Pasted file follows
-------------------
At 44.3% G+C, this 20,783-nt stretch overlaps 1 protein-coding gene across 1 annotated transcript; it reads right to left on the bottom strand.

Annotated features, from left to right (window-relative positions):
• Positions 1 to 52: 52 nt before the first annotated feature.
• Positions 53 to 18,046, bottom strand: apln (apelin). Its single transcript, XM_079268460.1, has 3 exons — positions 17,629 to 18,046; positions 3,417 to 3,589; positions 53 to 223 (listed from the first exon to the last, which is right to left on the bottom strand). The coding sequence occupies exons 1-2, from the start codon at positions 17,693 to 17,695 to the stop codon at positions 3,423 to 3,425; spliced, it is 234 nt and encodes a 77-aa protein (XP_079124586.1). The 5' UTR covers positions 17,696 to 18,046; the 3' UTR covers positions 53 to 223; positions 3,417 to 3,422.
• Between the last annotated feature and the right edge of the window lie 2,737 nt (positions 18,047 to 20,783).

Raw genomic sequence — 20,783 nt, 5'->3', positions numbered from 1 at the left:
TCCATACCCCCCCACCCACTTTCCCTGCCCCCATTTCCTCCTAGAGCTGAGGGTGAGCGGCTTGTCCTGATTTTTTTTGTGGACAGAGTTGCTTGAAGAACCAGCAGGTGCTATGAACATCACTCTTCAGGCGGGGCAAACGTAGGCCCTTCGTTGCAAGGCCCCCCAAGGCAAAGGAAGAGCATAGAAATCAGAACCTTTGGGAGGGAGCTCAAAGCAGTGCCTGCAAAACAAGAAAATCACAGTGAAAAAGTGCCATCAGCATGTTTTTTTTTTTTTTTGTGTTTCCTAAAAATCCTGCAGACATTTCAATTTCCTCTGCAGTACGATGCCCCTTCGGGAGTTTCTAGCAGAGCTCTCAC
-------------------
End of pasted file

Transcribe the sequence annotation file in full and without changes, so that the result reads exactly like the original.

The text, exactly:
At 44.3% G+C, this 20,783-nt stretch overlaps 1 protein-coding gene across 1 annotated transcript; it reads right to left on the bottom strand.

Annotated features, from left to right (window-relative positions):
• Positions 1 to 52: 52 nt before the first annotated feature.
• Positions 53 to 18,046, bottom strand: apln (apelin). Its single transcript, XM_079268460.1, has 3 exons — positions 17,629 to 18,046; positions 3,417 to 3,589; positions 53 to 223 (listed from the first exon to the last, which is right to left on the bottom strand). The coding sequence occupies exons 1-2, from the start codon at positions 17,693 to 17,695 to the stop codon at positions 3,423 to 3,425; spliced, it is 234 nt and encodes a 77-aa protein (XP_079124586.1). The 5' UTR covers positions 17,696 to 18,046; the 3' UTR covers positions 53 to 223; positions 3,417 to 3,422.
• Between the last annotated feature and the right edge of the window lie 2,737 nt (positions 18,047 to 20,783).

Raw genomic sequence — 20,783 nt, 5'->3', positions numbered from 1 at the left:
TCCATACCCCCCCACCCACTTTCCCTGCCCCCATTTCCTCCTAGAGCTGAGGGTGAGCGGCTTGTCCTGATTTTTTTTGTGGACAGAGTTGCTTGAAGAACCAGCAGGTGCTATGAACATCACTCTTCAGGCGGGGCAAACGTAGGCCCTTCGTTGCAAGGCCCCCCAAGGCAAAGGAAGAGCATAGAAATCAGAACCTTTGGGAGGGAGCTCAAAGCAGTGCCTGCAAAACAAGAAAATCACAGTGAAAAAGTGCCATCAGCATGTTTTTTTTTTTTTTTGTGTTTCCTAAAAATCCTGCAGACATTTCAATTTCCTCTGCAGTACGATGCCCCTTCGGGAGTTTCTAGCAGAGCTCTCAC